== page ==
China's exports and imports slowed for the second consecutive month, official data showed Friday, highlighting worsening conditions in the world's second-biggest economy amid global and domestic woes.
The figures - sharply below market expectations - add to concerns that China's economy continues to lose steam despite government efforts to prop up growth and investment.
Analysts said the weak data, combined with disappointing figures released Thursday, create further impetus for Beijing to announce more stimulus policies.
China's exports grew at a marginal one percent in July from a year earlier to $176.9 billion, the General Administration of Customs said in a statement, down from the 11.3 percent gain seen in June.
Imports rose 4.7 percent year-on-year to $151.8 billion last month, it said, compared with the June increase of 6.3 percent and indicating slowing domestic demand.
The trade surplus narrowed to $25.1 billion last month from $31.7 billion in June. That marked the second straight month that both exports and imports weakened.
China, the world's biggest exporter, has been hit by weakness in overseas economies including debt-ravaged Europe, a key trading partner. A sluggish property market and weakness in consumer spending have also become a drag on the economy.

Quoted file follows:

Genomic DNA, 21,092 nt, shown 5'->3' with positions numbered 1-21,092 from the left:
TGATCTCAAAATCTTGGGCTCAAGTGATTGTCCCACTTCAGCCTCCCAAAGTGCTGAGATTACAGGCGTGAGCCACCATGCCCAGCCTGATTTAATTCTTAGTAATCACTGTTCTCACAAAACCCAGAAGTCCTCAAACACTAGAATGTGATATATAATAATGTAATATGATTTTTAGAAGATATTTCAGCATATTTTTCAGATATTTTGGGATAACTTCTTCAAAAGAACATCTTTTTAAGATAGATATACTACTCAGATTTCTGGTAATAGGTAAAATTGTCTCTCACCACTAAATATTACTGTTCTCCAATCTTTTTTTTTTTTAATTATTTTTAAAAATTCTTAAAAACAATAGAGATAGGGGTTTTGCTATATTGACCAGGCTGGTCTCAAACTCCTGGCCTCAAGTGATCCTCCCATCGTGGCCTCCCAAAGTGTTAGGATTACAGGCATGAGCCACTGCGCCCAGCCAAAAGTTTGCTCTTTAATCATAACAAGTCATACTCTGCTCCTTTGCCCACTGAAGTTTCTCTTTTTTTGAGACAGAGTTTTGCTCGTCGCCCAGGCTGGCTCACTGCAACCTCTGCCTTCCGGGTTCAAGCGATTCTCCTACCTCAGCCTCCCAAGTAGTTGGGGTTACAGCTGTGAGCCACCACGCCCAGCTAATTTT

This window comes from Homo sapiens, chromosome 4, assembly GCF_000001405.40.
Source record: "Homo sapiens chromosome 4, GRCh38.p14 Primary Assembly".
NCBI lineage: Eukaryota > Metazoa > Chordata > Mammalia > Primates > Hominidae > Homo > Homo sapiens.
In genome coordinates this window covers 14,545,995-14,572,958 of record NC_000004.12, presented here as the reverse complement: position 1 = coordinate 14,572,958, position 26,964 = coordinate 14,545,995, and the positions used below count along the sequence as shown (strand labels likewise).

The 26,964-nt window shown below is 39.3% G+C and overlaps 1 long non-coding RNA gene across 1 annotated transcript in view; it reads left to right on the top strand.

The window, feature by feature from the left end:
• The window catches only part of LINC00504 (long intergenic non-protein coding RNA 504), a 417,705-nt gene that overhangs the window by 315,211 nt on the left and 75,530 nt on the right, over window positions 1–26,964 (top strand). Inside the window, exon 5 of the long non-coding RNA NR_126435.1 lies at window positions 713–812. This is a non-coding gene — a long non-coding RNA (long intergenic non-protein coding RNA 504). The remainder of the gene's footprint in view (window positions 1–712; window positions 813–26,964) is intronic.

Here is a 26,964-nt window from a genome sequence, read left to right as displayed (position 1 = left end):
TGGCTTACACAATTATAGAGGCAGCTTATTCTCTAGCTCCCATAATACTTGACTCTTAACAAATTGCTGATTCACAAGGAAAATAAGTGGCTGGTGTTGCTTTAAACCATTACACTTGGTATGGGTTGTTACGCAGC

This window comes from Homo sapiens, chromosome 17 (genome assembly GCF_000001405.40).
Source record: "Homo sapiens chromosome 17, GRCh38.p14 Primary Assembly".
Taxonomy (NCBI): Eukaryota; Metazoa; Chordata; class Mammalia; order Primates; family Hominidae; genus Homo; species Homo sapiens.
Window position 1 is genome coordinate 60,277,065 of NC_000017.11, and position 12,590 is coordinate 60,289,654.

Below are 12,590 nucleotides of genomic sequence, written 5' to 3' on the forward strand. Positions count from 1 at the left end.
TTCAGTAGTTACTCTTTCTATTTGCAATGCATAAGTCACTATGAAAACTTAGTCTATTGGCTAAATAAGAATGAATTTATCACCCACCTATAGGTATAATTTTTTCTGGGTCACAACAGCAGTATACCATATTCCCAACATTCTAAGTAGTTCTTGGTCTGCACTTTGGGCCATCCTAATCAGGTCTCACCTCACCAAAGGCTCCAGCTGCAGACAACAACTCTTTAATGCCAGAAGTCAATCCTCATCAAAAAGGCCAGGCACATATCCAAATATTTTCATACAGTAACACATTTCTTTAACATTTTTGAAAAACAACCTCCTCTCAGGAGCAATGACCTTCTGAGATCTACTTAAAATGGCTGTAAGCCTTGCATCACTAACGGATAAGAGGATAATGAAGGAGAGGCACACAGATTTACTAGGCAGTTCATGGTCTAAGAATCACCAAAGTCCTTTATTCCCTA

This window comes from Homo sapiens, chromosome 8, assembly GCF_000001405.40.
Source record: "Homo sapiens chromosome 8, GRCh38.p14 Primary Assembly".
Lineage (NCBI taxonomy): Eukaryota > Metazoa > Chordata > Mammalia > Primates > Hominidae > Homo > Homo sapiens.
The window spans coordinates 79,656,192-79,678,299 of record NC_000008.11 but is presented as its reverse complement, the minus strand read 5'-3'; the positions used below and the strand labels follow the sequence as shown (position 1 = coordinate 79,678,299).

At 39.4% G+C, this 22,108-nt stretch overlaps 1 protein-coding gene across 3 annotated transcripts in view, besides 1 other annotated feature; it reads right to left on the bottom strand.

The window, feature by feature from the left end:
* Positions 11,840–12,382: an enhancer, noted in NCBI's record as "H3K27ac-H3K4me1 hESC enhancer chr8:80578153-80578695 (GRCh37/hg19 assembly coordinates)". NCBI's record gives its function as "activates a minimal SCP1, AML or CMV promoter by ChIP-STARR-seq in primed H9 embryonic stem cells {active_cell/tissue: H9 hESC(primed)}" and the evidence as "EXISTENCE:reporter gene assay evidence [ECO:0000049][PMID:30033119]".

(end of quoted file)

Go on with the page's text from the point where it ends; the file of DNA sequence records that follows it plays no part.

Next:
“This complicates the prospects for an imminent recovery,” IHS Global Insight economists Ren Xianfang and Alistair Thornton said in a research note.
“With the export sector losing speed faster than expected, the government's current investment stimulus plan looks woefully inadequate,” they added.
“The government is likely to respond by ramping-up its stimulus efforts, with both monetary and fiscal guns firing.”
China has this year taken the rare step of slashing interest rates twice in quick succession while also lowering requirements for how much money banks must keep in reserve as it looks to spur lending.
On Thursday the government announced that industrial production, which measures output at the country's factories, workshops and mines, and retail sales, the main gauge of consumer spending, both slowed in July.
A slowdown in consumer price inflation in July for the fourth straight month, however, is seen as giving authorities more room to loosen monetary policy further in a bid to boost the slumping economy.
The consumer price index rose 1.8 percent last month year-on-year, the government also said Thursday, easing to the lowest level since January 2010. - Sapa-AFP